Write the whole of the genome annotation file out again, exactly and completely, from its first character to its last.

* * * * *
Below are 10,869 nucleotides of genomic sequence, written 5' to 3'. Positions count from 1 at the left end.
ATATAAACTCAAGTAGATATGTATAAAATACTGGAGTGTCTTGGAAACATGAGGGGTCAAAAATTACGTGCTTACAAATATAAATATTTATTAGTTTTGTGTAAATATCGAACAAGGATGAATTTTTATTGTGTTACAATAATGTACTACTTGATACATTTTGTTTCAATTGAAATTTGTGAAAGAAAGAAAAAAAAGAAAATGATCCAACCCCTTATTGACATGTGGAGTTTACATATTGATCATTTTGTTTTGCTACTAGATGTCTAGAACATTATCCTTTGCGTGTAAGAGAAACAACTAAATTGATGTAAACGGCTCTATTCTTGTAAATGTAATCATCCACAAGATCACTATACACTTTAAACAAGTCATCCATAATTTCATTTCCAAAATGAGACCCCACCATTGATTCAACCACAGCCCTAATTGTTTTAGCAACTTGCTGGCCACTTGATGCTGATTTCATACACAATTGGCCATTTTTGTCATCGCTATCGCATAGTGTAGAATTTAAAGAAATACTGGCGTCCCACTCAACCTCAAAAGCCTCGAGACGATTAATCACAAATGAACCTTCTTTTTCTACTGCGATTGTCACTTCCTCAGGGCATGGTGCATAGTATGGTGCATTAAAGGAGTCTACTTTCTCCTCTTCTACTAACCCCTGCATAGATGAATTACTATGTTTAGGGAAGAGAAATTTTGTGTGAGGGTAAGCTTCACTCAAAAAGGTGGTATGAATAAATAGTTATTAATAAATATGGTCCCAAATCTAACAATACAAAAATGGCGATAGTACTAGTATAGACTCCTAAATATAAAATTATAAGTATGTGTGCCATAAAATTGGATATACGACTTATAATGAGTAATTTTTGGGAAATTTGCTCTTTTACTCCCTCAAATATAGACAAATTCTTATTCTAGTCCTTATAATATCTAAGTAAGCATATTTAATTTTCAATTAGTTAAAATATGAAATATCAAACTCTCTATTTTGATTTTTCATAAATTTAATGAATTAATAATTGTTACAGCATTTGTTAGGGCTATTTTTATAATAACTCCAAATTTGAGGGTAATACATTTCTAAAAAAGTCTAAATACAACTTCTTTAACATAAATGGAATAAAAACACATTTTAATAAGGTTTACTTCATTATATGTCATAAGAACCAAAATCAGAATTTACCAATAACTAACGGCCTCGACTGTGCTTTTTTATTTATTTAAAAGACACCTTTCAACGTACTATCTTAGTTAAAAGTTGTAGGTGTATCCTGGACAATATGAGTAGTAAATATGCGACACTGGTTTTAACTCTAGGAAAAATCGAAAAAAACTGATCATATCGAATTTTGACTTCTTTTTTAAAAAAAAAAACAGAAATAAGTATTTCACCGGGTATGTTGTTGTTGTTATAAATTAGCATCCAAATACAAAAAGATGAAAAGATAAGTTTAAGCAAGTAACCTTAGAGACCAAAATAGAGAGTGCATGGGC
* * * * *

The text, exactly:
Below are 10,869 nucleotides of genomic sequence, written 5' to 3'. Positions count from 1 at the left end.
ATATAAACTCAAGTAGATATGTATAAAATACTGGAGTGTCTTGGAAACATGAGGGGTCAAAAATTACGTGCTTACAAATATAAATATTTATTAGTTTTGTGTAAATATCGAACAAGGATGAATTTTTATTGTGTTACAATAATGTACTACTTGATACATTTTGTTTCAATTGAAATTTGTGAAAGAAAGAAAAAAAAGAAAATGATCCAACCCCTTATTGACATGTGGAGTTTACATATTGATCATTTTGTTTTGCTACTAGATGTCTAGAACATTATCCTTTGCGTGTAAGAGAAACAACTAAATTGATGTAAACGGCTCTATTCTTGTAAATGTAATCATCCACAAGATCACTATACACTTTAAACAAGTCATCCATAATTTCATTTCCAAAATGAGACCCCACCATTGATTCAACCACAGCCCTAATTGTTTTAGCAACTTGCTGGCCACTTGATGCTGATTTCATACACAATTGGCCATTTTTGTCATCGCTATCGCATAGTGTAGAATTTAAAGAAATACTGGCGTCCCACTCAACCTCAAAAGCCTCGAGACGATTAATCACAAATGAACCTTCTTTTTCTACTGCGATTGTCACTTCCTCAGGGCATGGTGCATAGTATGGTGCATTAAAGGAGTCTACTTTCTCCTCTTCTACTAACCCCTGCATAGATGAATTACTATGTTTAGGGAAGAGAAATTTTGTGTGAGGGTAAGCTTCACTCAAAAAGGTGGTATGAATAAATAGTTATTAATAAATATGGTCCCAAATCTAACAATACAAAAATGGCGATAGTACTAGTATAGACTCCTAAATATAAAATTATAAGTATGTGTGCCATAAAATTGGATATACGACTTATAATGAGTAATTTTTGGGAAATTTGCTCTTTTACTCCCTCAAATATAGACAAATTCTTATTCTAGTCCTTATAATATCTAAGTAAGCATATTTAATTTTCAATTAGTTAAAATATGAAATATCAAACTCTCTATTTTGATTTTTCATAAATTTAATGAATTAATAATTGTTACAGCATTTGTTAGGGCTATTTTTATAATAACTCCAAATTTGAGGGTAATACATTTCTAAAAAAGTCTAAATACAACTTCTTTAACATAAATGGAATAAAAACACATTTTAATAAGGTTTACTTCATTATATGTCATAAGAACCAAAATCAGAATTTACCAATAACTAACGGCCTCGACTGTGCTTTTTTATTTATTTAAAAGACACCTTTCAACGTACTATCTTAGTTAAAAGTTGTAGGTGTATCCTGGACAATATGAGTAGTAAATATGCGACACTGGTTTTAACTCTAGGAAAAATCGAAAAAAACTGATCATATCGAATTTTGACTTCTTTTTTAAAAAAAAAAACAGAAATAAGTATTTCACCGGGTATGTTGTTGTTGTTATAAATTAGCATCCAAATACAAAAAGATGAAAAGATAAGTTTAAGCAAGTAACCTTAGAGACCAAAATAGAGAGTGCATGGGC